The FAA's anticipated new rules on commercial drones reveal several changes to the originally proposed provisions, including ones concerning pilot age and max flight altitude, according to a drone lawyer who claims to have leaked the document.
The official release of the new Part 107 of the Federal Aviation Regulations (FARs) is expected as soon as Tuesday.
The agency initially proposed in February last year draft rules that would allow commercial drones to operate under particular restrictions, such as a maximum weight of 55 lb and a flight altitude of 500 ft agl.
Peter Sachs, a drone lawyer and writer for www.dronelawjournal.com, reportedly obtained a copy of the May 2016 version of the FAA's "Summary of Major Provisions Under 14 CFR 107," (as the new FAR is formally known). According to Sachs, those provisions now call for a remote pilot in command to be at least 16 years old and flight to be limited to a maximum altitude of 400 ft agl. Drone pilots also would have to have the ability to read, speak, write and understand English, and current Part 61 manned aircraft certificate holders would have to take an online test for certification.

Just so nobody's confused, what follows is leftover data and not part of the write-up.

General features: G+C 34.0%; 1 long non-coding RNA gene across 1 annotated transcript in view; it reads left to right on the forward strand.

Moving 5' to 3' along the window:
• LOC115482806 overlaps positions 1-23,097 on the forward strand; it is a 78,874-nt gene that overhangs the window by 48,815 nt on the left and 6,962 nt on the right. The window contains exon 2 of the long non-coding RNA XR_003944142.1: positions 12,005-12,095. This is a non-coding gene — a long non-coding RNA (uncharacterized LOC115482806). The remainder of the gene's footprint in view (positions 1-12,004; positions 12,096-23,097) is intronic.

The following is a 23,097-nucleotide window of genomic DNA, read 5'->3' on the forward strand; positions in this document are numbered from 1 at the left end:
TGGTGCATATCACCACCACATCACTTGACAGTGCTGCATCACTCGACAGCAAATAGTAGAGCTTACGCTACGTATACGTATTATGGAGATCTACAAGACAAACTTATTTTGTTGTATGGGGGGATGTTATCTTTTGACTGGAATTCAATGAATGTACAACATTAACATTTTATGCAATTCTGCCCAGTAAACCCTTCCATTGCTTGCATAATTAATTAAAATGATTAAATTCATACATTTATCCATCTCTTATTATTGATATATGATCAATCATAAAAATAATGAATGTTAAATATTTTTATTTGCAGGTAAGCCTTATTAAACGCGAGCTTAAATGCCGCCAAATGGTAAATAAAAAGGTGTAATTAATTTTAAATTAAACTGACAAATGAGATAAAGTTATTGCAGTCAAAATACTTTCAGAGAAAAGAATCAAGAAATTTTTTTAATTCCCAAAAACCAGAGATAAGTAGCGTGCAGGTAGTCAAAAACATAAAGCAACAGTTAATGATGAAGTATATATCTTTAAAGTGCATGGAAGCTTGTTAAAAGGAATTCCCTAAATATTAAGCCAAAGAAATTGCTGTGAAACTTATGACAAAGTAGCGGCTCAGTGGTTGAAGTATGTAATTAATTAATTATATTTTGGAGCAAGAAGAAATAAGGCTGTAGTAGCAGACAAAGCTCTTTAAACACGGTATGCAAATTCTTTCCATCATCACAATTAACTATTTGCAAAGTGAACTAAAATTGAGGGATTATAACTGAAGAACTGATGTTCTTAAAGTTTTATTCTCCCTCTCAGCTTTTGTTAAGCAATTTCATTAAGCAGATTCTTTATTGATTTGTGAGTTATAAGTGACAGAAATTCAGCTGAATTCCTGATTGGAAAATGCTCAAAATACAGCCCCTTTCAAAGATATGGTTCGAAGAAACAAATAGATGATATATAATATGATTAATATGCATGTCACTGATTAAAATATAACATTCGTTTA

This new rule, according to Forbes, will "eliminate many of the most cumbersome and expensive requirements currently imposed on commercial drone operators." These requirements include the 333 exemption, a manned aircraft pilot's license, a visual observer, a certificate of authorization and notifying airmen before each flight.
The FAA in May said it appointed an Intel Corp. executive to lead a new drone advisory group, tasked with advising the agency on integrating drones into civil airspace. Three other FAA-led groups set up in the past year addressed integrating micro UAS into national airspace, exploring the safety of drones and registering such aircraft.
Photo by Mark Colborn